The approval is the first good news that weight-loss drug manufacturers have had this year. Earlier, the FDA ordered Meridia off the market because of an unacceptable risk of stroke and heart attack in patients who took it and had heart conditions already. (It had been sold since 1997.) And advisory panels voted down another drug, lorcaserin, because it caused breast tumors in lab animals, as well as Qnexa, because of the risk of depression and birth defects.
So far, there is only one drug approved for weight loss. Orlistat, which is marketed as Xenical in prescription strength and is over the counter, was approved in 1999.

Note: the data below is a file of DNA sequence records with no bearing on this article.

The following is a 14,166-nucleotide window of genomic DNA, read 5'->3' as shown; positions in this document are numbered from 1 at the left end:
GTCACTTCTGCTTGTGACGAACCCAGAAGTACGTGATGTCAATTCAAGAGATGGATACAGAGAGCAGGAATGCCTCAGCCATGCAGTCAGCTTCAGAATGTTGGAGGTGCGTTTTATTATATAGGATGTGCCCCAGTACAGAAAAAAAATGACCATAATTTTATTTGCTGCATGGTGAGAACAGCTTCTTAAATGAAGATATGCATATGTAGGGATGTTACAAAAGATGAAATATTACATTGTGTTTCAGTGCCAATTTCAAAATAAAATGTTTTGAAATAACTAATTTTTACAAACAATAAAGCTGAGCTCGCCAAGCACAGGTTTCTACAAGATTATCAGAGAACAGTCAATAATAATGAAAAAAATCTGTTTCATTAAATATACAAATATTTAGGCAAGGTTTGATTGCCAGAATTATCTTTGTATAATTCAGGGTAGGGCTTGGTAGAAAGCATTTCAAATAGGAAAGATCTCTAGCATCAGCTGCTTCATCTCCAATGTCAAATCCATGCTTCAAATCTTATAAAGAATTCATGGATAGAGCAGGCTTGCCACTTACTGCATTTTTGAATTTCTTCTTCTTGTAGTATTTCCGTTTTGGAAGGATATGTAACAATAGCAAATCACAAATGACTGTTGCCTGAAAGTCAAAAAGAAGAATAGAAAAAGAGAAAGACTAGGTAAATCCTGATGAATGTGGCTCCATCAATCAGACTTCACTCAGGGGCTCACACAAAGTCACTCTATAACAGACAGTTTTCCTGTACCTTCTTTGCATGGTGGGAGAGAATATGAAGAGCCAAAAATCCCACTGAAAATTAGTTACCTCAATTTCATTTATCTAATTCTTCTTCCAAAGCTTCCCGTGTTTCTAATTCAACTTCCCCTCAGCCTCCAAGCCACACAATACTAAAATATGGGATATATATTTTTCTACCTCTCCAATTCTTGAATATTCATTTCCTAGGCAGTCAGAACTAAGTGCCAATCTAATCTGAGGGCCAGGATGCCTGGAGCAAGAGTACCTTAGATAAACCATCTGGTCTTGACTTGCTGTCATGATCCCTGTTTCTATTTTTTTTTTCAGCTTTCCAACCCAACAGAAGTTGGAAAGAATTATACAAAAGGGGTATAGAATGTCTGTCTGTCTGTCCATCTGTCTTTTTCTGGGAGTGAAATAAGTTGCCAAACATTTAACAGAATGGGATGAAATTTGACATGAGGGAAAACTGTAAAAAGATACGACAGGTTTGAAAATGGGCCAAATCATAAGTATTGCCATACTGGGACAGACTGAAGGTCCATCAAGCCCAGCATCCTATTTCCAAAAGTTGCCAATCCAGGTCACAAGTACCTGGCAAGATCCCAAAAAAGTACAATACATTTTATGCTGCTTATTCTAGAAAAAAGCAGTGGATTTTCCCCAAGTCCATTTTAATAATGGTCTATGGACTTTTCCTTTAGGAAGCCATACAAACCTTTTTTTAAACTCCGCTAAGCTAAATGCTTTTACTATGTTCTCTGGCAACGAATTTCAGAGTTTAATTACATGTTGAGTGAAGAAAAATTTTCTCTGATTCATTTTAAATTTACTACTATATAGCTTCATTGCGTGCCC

One panelist told Bloomberg news that the pill wasn’t perfect but was better than having just one choice on the market. “I voted yes for another option,” Melanie Coffin, the patient representative on the panel, told the news organization. “I’m disappointed with the efficacy; it’s very small. It’s not going to be a perfect drug for everyone.”
Billions of dollars are at stake in the weight-loss battle. Sales of Contrave, if it’s approved, could top $1 billion by 2016, Bloomberg reported. Weight is an enormous and costly public-health issue as well: An estimated 67 percent of adults in the U.S. are overweight or obese, and that means increased costs for treating illnesses like diabetes, heart disease and stroke.
Jane Farrell is a senior editor at BettyConfidential.